Jim Justice on Budget & Economy
And I prayed a lot. And I truly give the good Lord the credit for all the good ideas, and I'll take the credit for the bad ones. But 23 months later, we're here today, there's been lots and lots and lots of hard work. Didn't have anywhere to go. Had to cut. Had to cut to balance the budget.
Well, we haven't had any cut budgets recently, and we're not going to have one today either. Today, we have things that are so good, so pluses. No new taxes. Did you hear that? No new taxes.
You're going to see a budget that is increased less than the rate of inflation, a budget that is increasing significantly less than the economic growth of our state. And you're able to announce--the biggest in the State's history--a surplus bigger than we've ever had before.
[When you keep digging a hole, you eventually get stuck in the bottom of the hole]. We are such in the hole that we got to quit digging. We got to quit working against one another.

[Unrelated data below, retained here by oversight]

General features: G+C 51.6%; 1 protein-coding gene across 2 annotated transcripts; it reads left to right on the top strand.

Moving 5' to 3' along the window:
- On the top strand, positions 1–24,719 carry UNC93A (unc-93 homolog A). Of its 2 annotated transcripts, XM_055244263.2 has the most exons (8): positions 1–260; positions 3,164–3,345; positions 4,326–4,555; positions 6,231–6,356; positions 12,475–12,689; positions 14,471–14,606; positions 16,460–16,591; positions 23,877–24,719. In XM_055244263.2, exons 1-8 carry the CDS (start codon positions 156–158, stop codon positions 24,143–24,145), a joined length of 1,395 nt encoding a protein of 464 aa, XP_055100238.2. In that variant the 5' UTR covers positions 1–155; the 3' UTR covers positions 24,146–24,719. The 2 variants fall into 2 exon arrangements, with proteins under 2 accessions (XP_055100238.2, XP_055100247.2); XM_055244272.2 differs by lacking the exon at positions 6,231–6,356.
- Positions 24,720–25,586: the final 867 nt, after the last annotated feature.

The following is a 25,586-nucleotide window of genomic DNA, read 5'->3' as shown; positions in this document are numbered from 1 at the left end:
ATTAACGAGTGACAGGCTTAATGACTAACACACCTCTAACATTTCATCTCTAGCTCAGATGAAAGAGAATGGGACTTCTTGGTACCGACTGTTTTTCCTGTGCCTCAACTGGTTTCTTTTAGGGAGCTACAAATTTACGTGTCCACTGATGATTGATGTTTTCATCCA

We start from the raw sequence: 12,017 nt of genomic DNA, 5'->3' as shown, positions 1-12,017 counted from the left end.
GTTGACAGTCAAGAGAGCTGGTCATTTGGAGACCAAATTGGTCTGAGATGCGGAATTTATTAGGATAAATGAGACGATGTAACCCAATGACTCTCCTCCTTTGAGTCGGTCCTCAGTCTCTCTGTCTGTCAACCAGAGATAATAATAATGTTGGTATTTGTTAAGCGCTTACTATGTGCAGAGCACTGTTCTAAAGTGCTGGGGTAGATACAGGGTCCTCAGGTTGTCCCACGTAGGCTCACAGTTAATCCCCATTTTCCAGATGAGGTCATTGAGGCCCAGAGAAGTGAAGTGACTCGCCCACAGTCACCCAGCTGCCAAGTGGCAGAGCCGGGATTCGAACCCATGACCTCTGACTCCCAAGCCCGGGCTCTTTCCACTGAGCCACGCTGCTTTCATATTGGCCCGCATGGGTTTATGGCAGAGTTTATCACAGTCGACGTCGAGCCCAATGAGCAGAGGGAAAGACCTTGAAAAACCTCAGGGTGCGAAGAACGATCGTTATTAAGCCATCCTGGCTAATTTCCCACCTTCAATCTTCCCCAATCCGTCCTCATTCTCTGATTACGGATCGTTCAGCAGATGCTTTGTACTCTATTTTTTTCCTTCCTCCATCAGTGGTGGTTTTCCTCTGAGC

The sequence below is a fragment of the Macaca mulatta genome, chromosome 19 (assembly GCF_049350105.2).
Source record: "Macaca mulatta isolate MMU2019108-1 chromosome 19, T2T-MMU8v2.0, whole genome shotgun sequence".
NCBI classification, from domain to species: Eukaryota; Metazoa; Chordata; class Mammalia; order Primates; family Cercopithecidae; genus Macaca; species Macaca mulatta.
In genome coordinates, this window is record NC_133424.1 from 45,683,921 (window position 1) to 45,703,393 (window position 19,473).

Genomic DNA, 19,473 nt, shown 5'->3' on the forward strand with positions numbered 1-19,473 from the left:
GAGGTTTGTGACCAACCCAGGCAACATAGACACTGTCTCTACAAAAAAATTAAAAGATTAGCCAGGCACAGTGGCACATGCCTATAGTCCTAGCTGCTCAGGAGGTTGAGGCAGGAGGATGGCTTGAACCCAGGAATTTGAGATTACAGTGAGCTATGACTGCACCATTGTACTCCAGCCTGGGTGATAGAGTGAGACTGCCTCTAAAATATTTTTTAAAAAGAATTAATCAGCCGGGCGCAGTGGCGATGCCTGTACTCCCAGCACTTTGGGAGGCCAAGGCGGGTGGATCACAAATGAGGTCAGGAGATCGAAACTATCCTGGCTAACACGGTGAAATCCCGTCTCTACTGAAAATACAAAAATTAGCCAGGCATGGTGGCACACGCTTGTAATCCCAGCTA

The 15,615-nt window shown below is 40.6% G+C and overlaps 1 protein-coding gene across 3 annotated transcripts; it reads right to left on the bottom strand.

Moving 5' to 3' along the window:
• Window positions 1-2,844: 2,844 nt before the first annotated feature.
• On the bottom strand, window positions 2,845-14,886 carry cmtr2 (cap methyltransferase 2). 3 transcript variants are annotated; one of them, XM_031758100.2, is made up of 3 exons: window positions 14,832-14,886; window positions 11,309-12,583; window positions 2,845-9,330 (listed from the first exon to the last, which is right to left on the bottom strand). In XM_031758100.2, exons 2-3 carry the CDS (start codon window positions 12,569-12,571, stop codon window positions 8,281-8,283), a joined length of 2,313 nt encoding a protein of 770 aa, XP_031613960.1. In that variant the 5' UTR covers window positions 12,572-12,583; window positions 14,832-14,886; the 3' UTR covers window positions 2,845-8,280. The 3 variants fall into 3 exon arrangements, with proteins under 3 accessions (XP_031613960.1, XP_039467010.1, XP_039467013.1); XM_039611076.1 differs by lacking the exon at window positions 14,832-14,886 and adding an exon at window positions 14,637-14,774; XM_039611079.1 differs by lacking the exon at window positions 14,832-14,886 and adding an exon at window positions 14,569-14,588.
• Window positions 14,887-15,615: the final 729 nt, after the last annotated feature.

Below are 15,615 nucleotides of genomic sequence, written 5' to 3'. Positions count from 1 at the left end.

Now, this year, you're going to have to cut the Rainy Day Fund $123 million more. No way around it. Right now.
We've got real problems. I don't mean this in any bad way, but we've got an 18-carat dog's mess, don't we? We do. I didn't create the dog's mess. I have inherited the dog's mess. And I am telling you, you have to have real direction and real ideas and real cooperation together to be able to get out of this.
Justice wants to limit lawmaker pay to a total of 5 work days for any special session dealing with the budget and ban all fundraising while the legislature is in session. If it takes longer than 5 days to pass a budget during a special session, the lawmakers will not get paid for the extra time it takes.
"I am too impatient to watch the politicians bicker for months and months and see nothing get done," said Jim Justice. "The budget mess in Charleston proves that we need to impose a tighter timeline on the legislature because they wasted too much money and created uncertainty for our families. On the farm, I've put in many 18-hour days, and I think lawmakers should do the same."